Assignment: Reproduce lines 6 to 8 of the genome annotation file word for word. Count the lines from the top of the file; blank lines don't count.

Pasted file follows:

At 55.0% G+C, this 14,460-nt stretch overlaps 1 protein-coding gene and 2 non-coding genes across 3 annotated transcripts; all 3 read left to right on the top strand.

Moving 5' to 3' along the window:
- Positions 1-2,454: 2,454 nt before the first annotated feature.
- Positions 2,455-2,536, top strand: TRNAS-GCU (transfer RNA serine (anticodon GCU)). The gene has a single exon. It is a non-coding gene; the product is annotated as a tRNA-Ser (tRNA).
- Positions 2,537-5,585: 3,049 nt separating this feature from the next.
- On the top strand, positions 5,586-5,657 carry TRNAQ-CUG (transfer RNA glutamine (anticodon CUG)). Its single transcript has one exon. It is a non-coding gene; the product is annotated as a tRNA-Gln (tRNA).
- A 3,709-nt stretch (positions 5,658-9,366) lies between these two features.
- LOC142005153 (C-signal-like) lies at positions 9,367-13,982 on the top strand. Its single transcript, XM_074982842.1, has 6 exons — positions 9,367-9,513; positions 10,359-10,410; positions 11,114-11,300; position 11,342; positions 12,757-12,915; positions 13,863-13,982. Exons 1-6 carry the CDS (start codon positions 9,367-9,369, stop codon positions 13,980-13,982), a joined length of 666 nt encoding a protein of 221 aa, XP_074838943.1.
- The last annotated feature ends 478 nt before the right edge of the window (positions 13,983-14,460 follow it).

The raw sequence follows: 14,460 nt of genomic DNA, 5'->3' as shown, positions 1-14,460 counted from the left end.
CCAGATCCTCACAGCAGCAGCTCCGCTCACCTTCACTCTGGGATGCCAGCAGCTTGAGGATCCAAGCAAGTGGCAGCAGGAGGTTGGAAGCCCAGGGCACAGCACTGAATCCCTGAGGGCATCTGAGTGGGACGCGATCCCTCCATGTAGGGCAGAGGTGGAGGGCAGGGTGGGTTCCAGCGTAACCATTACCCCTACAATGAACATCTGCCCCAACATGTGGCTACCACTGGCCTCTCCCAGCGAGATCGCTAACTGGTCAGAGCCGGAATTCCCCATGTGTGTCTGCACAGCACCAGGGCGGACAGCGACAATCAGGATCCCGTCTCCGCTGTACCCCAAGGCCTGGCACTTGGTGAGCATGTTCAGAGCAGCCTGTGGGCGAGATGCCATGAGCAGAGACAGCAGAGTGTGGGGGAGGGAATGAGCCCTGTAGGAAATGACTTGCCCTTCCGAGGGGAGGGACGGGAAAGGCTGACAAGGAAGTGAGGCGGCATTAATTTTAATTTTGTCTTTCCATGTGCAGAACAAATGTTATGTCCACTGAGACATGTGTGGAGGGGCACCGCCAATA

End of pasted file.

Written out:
- On the top strand, positions 5,586-5,657 carry TRNAQ-CUG (transfer RNA glutamine (anticodon CUG)). Its single transcript has one exon. It is a non-coding gene; the product is annotated as a tRNA-Gln (tRNA).
- A 3,709-nt stretch (positions 5,658-9,366) lies between these two features.
- LOC142005153 (C-signal-like) lies at positions 9,367-13,982 on the top strand. Its single transcript, XM_074982842.1, has 6 exons — positions 9,367-9,513; positions 10,359-10,410; positions 11,114-11,300; position 11,342; positions 12,757-12,915; positions 13,863-13,982. Exons 1-6 carry the CDS (start codon positions 9,367-9,369, stop codon positions 13,980-13,982), a joined length of 666 nt encoding a protein of 221 aa, XP_074838943.1.